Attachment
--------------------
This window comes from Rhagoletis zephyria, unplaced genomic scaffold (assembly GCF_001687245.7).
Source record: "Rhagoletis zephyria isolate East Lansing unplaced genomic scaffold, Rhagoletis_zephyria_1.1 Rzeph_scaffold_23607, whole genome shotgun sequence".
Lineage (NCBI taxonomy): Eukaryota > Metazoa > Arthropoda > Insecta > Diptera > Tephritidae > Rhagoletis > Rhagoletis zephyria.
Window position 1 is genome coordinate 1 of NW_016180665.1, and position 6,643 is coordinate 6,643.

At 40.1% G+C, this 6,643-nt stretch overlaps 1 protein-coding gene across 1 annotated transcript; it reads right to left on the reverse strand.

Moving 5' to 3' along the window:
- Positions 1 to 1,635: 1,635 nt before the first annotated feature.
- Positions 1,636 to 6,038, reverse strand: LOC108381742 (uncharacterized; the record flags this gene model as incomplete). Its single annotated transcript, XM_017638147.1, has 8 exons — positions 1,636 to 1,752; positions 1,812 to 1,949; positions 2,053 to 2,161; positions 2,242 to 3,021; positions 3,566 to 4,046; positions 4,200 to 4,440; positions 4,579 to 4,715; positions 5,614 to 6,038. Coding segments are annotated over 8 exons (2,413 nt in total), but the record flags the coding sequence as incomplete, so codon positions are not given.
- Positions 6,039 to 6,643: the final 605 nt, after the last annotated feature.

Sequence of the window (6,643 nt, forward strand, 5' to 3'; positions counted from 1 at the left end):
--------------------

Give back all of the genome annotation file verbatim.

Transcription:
This window comes from Rhagoletis zephyria, unplaced genomic scaffold (assembly GCF_001687245.7).
Source record: "Rhagoletis zephyria isolate East Lansing unplaced genomic scaffold, Rhagoletis_zephyria_1.1 Rzeph_scaffold_23607, whole genome shotgun sequence".
Lineage (NCBI taxonomy): Eukaryota > Metazoa > Arthropoda > Insecta > Diptera > Tephritidae > Rhagoletis > Rhagoletis zephyria.
Window position 1 is genome coordinate 1 of NW_016180665.1, and position 6,643 is coordinate 6,643.

At 40.1% G+C, this 6,643-nt stretch overlaps 1 protein-coding gene across 1 annotated transcript; it reads right to left on the reverse strand.

Moving 5' to 3' along the window:
- Positions 1 to 1,635: 1,635 nt before the first annotated feature.
- Positions 1,636 to 6,038, reverse strand: LOC108381742 (uncharacterized; the record flags this gene model as incomplete). Its single annotated transcript, XM_017638147.1, has 8 exons — positions 1,636 to 1,752; positions 1,812 to 1,949; positions 2,053 to 2,161; positions 2,242 to 3,021; positions 3,566 to 4,046; positions 4,200 to 4,440; positions 4,579 to 4,715; positions 5,614 to 6,038. Coding segments are annotated over 8 exons (2,413 nt in total), but the record flags the coding sequence as incomplete, so codon positions are not given.
- Positions 6,039 to 6,643: the final 605 nt, after the last annotated feature.

Sequence of the window (6,643 nt, forward strand, 5' to 3'; positions counted from 1 at the left end):